“I don’t want you to be more efficient. You’re working on a government contract and billing by the hour.”
That in a nutshell is the Activity Trap. But it’s not just applicable to government contracts. I see this all the time in outsourcing deals.
Many companies that purchase outsourced services use a transaction-based model. The service provider is paid for every transaction—whether it is needed or not. The more transactions performed, the more money they make, and under a strictly transaction-based model there is no incentive for the service provider to reduce the number of non–value-added transactions, because doing that results in lower revenue.
As illustrated in the Dilbert carton, inefficiency is rewarded with more revenue: the more inefficient the entire support process, the more money the service provider can make.
Perverse incentives are also a major factor in the activity trap. In my book Vested Outsourcing: Five Rules That Will Transform Outsourcing, which outlines 10 Ailments that can plague outsourcing agreements, I relate how 19th-century paleontologists traveling to China used to pay peasants for each fragment of dinosaur bone (or dinosaur fossils) that they found. They later discovered that peasants dug up the bones and then smashed them into smaller bits to maximize their payments.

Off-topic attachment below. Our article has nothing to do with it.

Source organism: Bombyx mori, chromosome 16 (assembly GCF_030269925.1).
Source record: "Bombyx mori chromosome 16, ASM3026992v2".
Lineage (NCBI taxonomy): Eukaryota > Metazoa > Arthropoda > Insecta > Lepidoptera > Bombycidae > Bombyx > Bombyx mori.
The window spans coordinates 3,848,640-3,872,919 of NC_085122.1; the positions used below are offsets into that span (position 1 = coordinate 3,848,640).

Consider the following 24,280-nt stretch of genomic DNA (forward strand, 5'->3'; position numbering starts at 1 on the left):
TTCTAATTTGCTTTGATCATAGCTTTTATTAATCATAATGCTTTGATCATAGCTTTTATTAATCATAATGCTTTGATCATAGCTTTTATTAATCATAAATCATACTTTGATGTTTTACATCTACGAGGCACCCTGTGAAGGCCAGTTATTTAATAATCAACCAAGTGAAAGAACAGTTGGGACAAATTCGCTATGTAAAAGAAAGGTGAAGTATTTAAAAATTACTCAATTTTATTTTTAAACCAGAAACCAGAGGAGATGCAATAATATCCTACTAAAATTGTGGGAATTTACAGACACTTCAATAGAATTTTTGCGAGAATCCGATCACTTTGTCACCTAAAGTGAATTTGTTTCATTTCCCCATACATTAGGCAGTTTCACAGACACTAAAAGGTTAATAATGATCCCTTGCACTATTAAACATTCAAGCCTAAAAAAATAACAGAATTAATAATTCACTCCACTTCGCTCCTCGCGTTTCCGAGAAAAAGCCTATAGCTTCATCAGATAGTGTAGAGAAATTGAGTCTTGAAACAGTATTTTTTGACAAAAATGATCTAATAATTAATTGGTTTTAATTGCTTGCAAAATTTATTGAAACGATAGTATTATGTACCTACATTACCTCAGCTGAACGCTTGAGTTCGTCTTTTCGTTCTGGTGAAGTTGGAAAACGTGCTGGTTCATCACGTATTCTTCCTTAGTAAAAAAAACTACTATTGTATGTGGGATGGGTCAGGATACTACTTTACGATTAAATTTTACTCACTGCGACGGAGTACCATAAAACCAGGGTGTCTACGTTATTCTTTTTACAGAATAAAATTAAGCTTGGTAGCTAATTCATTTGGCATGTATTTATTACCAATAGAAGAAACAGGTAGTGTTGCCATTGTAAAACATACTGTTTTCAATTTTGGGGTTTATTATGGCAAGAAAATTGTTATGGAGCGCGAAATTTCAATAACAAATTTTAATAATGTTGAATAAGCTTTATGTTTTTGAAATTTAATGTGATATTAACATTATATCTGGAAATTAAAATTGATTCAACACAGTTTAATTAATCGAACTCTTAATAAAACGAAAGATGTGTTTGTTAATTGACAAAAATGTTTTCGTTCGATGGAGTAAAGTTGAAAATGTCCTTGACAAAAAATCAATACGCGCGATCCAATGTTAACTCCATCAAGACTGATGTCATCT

Inherent in the activity trap is a disincentive to try to drive down transactions or to innovate.
A good example of the Activity Trap comes from outsourced manufacturing. A contract manufacturer performed final kitting and assembly pack-out as a value-added service for an original equipment manufacturer customer that designed consumer electronics. The customer had given the contract manufacturer the bill of materials with detailed instructions to use a specific finished goods “pretty box.” This full-color, high-quality box was meant to serve as a kit to hold all of the various components for a particular device, including the manual, cables, charger, and so on. The contractor needed to assemble the box and then insert the parts properly. Building the box required the contractor to have 12 “touches.” The contractor charged a flat fee per touch to assemble the box carton, plus a fee of one touch for each item placed in the kit. The contractor knew that the particular box design was not efficient but simply did what it was told rather than suggesting solutions for an improved box design that might eliminate the unnecessary.
That type of perverse incentive is eliminated in a Vested Outsourcing partnership, which goes beyond SOWs and transaction-counting to a collaborative, innovative and performance-based relationship between company and service provider that’s designed to achieve the most efficient results.
The recently published Vested Outsourcing Manual is a step-by-step guide to crafting and implementing a Vested partnership and trumping the thinking of Dilbert’s pointy-haired boss.